Located west of the Mississippi River, from Eastern and Southward through Missouri and Arkansas to Western Louisiana. They are found across the Eastern half of Texas.
Western ratsnakes live in a variety of habitats. They inhabit areas ranging from rocky hillsides to flat farmlands. They can be found taking shelter in brush piles, hollow trees, farm buildings and old houses with plenty rats and mice. They are constrictors, excellent climbers and very competent swimmers. They often consume rats, mice, lizards, frogs, squirrels, chipmunks, song birds, bird eggs, etc. Mating takes place in late May and early June. After 5 weeks, the female lays about 12-20 eggs. The eggs hatch about 65-70 days later in late August to early October in rotten stumps or logs, sawdust piles or under rocks.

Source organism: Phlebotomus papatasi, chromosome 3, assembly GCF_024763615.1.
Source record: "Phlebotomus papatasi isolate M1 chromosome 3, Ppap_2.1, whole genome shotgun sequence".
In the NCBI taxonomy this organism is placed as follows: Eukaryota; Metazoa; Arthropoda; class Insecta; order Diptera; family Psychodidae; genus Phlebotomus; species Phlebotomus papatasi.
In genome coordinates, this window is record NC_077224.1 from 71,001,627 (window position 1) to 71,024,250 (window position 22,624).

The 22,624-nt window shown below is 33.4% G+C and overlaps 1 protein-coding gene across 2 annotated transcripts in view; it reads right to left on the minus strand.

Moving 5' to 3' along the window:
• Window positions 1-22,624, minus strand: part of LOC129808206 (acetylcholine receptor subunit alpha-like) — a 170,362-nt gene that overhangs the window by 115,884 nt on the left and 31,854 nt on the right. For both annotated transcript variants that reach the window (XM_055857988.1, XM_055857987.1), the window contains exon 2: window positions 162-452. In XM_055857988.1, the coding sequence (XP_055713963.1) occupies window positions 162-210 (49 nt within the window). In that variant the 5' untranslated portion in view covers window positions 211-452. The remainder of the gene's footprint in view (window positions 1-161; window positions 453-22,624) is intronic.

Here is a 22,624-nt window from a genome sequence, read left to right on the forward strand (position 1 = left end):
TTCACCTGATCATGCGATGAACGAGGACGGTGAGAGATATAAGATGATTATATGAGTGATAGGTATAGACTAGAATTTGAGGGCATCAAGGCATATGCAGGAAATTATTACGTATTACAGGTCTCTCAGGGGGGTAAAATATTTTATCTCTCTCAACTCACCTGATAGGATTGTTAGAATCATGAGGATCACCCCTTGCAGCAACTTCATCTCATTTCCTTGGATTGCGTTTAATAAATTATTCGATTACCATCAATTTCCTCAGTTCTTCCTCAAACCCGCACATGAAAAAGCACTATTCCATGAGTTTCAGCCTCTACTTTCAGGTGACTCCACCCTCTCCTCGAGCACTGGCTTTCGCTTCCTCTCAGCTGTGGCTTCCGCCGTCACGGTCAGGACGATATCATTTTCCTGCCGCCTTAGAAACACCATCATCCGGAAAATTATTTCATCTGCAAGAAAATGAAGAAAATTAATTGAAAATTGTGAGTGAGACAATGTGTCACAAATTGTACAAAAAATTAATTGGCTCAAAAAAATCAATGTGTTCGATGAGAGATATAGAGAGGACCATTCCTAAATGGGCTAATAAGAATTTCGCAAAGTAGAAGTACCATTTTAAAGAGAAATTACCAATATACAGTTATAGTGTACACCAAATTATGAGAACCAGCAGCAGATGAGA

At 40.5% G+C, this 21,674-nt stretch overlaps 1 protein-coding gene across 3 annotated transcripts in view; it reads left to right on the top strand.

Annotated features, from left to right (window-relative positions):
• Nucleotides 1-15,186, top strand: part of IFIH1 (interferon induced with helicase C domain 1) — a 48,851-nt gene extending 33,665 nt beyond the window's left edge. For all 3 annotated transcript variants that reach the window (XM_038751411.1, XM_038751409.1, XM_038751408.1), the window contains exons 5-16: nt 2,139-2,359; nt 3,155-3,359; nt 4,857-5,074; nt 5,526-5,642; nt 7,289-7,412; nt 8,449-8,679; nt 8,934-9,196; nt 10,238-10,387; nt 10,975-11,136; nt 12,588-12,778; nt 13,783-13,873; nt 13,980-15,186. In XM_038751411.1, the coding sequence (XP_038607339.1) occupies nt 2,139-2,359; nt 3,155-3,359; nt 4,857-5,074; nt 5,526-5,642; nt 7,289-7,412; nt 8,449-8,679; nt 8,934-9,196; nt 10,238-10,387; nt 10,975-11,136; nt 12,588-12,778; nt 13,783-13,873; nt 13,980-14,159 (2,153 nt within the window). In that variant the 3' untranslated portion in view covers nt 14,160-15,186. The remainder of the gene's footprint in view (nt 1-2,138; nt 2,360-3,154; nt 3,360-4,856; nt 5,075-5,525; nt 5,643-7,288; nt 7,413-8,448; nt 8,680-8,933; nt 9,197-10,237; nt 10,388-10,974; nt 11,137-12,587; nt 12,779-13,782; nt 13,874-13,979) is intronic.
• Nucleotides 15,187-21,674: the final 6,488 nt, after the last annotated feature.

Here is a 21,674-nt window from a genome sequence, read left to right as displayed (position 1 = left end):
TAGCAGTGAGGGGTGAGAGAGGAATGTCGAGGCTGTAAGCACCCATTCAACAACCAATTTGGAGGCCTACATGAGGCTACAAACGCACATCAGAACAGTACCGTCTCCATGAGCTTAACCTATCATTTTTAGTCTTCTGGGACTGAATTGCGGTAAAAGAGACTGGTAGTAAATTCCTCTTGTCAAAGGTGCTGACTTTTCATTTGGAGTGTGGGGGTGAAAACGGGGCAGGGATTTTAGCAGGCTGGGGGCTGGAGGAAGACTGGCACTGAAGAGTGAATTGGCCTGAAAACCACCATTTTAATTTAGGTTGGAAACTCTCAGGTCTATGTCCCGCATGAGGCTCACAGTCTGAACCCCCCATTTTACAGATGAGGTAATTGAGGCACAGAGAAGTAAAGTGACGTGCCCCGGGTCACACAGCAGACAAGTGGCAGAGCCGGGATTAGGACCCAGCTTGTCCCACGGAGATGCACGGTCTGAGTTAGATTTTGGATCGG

This specie tends to become quite large, they are said to be the largest snakes in Canada. They can attain a total length (head to tail) of 3ft 6in - 6ft. They have been said to have attained a length of 8ft 5in making them the longest snakes in North America. Their body mass can range up to 0.5 - 2.2kg. Darkening occurs rapidly as they grow. Adults are glossy black above with white lips, chin, and throat. The skin between the scales along the sides may be red. The belly is white, blotched with gray or black. A black band passes between the eyes and angles down towards the mouth.
Learn more with Schechter Natural History's Guide to Reptiles and Amphibians